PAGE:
This is a continuation of the article published yesterday: How To Write IRC: Part 5
After all this work, it was time to make the actual framework. I started by making a new project with the Cocoa Framework template and copying over the important files from my demo project.
Next, I setup support for Carthage for people to bring this into their own apps. I could support Cocoapods as well, but I don't especially care, so I left that for someone to submit a pull request to add. Supporting Carthage was fairly straightforward, I followed the directions on their front page without much of an issue. One minor thing I ran into: because I was developing this using the latest Xcode Beta and not normal Xcode, I needed to use
xcode-select to tell command-line xcodebuild (which Carthage uses) to use my beta version of Xcode instead of the default. I don't think in the end I used anything special to Swift 4 that would require the beta, but I'm too cool to go back now and support older versions, Swift 4 will be finalized soon enough.
The next step in making a framework is important, but often skipped: documentation. You should provide at least a basic usage guide so that people have any clue how to use your library. Nobody wants to go fishing around in your code to figure it out unless they absolutely have to. Initially, they just want to be able to pull in your library and try it out. After writing documentation, I pushed my code to Github in a new repo. You can find it here. I also needed to create a release tag for versioning purposes so I start at v1.0. Sure this wasn't a super-complete implementation of everything possible with IRC, but it was enough to use for demos which was my intent. I don't like the idea of starting with version "0.1" or some such, that implies it isn't usable yet.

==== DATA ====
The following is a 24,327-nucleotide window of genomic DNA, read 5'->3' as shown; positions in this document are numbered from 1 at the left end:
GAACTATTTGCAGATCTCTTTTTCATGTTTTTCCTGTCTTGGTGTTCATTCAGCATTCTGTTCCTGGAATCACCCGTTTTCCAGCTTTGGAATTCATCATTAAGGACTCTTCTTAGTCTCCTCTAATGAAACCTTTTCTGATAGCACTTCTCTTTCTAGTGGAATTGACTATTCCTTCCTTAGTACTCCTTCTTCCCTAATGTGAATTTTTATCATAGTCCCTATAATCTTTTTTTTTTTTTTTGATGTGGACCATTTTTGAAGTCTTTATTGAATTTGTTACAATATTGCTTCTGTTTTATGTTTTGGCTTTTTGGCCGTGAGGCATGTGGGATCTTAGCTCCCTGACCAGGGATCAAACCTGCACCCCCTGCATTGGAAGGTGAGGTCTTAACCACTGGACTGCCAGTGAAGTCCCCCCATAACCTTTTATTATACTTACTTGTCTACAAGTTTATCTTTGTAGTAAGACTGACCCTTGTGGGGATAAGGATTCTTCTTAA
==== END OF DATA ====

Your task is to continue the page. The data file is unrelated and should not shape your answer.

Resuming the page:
The last step to building a framework was to update the demo app to use the framework. So I go in, delete all the IRC code that now exists in a framework, including tests, and instead import my new framework.
It was a good thing I decided to do this because it uncovered a massive flaw in my plans! I forgot that, since my IRC code is bundled into a framework, I must mark all my classes public if I want them to be visible outside the framework. Whoops! I decided to only make the user, channel, and server objects (along with their delegate protocols) public. A developer using this framework shouldn't need to use the input parser directly or any of the enums I made to handle the parsed input. With these changes, I commit again and replace the original 1.0 release to this new one. Normally you might want to issue this as a bugfix release or something, but since I published the initial release literally 5 minutes before and I'm not very popular, I know that nobody has downloaded that original release yet. There's a certain safety in not being popular at all.
And that's it. I wrote some code with tests and published it as a framework people can play with. Fun times had by all.